Abhishek Nilamber: Thinking from the perspective of cinephile experience—and I continue to be one—I’m completely missing out on the experience of collectively viewing a film. That’s even if I have access to all the content in the world, and all these VOD platforms grabbing the rights of different films. Cinema happens for me after I’ve watched it and I am talking with someone else about it. It’s like a slow, unfolding experience after I’ve watched cinema. When all this content is available through our screens, I wonder if we as an audience aren’t becoming further atomized and disconnected from the larger purpose of cinema.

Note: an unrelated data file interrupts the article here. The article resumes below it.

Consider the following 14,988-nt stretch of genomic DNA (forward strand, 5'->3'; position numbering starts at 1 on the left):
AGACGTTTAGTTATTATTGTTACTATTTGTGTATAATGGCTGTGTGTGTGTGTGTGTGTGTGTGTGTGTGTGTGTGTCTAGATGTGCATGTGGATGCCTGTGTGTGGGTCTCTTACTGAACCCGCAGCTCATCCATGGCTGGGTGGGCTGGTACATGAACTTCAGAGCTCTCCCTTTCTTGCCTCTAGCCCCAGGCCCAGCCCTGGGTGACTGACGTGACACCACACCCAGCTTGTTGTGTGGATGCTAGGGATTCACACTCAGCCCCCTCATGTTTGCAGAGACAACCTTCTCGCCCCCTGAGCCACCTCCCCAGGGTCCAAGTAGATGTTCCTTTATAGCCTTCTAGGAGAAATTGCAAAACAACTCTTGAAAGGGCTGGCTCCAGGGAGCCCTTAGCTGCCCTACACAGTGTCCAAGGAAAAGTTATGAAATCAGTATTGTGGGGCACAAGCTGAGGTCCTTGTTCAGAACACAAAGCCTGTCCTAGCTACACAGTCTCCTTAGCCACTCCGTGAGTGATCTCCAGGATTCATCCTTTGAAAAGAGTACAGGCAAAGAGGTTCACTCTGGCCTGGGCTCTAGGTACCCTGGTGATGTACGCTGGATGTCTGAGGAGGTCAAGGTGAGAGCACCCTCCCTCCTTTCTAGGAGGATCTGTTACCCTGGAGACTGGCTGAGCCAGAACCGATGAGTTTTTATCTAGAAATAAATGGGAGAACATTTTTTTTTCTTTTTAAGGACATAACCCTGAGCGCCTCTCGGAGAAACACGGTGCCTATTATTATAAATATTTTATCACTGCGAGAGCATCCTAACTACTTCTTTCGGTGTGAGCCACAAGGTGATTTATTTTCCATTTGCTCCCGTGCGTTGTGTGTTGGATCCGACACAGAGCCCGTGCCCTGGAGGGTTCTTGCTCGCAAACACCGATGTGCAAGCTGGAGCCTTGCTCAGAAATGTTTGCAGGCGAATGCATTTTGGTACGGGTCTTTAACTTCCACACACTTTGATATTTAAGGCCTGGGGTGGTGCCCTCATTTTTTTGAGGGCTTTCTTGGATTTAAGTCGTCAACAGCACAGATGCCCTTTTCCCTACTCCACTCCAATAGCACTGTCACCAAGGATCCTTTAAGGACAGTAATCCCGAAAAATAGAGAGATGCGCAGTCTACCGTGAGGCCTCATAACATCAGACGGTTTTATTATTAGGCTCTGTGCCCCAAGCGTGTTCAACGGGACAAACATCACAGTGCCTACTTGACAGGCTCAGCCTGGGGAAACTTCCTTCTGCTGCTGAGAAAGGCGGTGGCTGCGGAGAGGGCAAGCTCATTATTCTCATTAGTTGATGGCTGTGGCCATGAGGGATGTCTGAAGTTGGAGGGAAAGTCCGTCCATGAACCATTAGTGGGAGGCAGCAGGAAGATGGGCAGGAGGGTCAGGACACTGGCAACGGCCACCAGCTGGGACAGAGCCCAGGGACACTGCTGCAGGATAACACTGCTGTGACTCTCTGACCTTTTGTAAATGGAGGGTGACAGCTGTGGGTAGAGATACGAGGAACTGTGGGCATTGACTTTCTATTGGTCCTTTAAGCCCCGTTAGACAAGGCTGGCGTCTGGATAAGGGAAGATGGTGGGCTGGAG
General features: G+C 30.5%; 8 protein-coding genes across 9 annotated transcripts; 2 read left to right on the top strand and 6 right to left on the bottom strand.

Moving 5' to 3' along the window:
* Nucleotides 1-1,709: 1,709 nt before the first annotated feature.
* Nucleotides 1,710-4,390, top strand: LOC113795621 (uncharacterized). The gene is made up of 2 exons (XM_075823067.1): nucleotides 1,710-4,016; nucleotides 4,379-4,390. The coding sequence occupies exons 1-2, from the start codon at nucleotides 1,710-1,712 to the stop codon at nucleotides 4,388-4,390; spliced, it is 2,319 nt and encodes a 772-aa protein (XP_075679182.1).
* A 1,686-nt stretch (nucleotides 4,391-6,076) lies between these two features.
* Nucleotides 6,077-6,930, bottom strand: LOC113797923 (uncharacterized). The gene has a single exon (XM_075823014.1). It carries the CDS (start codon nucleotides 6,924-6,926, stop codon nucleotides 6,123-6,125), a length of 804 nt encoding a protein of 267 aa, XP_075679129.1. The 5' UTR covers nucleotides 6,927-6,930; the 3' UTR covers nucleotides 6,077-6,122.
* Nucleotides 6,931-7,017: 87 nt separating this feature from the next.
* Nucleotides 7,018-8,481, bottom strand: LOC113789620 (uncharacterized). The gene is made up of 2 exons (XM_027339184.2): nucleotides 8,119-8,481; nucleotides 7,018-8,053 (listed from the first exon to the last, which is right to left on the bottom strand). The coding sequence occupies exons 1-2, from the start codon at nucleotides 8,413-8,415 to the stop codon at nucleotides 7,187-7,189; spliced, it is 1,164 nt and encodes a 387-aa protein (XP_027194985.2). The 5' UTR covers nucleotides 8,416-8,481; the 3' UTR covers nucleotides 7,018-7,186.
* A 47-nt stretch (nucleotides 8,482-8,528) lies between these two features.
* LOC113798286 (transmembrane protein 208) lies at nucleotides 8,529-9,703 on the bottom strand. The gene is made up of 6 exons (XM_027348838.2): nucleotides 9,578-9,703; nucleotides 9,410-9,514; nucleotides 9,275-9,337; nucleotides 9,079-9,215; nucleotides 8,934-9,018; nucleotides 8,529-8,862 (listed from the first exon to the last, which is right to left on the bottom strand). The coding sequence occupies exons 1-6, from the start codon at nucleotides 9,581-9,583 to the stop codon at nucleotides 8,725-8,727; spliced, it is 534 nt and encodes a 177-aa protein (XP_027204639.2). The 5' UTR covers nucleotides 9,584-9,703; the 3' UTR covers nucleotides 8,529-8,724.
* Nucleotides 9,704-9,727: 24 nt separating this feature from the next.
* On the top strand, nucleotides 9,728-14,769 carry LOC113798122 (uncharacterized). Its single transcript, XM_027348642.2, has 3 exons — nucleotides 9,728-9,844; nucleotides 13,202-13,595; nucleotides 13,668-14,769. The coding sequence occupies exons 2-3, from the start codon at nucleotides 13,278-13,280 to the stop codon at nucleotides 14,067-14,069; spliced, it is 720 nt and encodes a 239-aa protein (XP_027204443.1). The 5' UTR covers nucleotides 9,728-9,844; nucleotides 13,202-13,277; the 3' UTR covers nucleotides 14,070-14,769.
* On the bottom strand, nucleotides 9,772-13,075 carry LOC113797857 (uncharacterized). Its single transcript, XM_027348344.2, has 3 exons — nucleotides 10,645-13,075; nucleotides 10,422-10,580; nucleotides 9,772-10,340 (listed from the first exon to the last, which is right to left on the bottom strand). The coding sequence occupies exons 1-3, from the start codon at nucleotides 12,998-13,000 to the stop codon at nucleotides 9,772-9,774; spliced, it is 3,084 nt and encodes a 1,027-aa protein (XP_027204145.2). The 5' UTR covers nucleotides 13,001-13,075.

At the same time, I have friends in Egypt, and with all of these VOD platforms popping up, they have content which is otherwise banned for public viewing. And the government doesn’t really care if there is an online platform that is hosting controversial films. Because there’s not this community of people coming together to discuss these films, it’s not a threat. They can have the most controversial film on the internet and it would stay in that atomized silo. It would not have the effect that it would have otherwise in the society.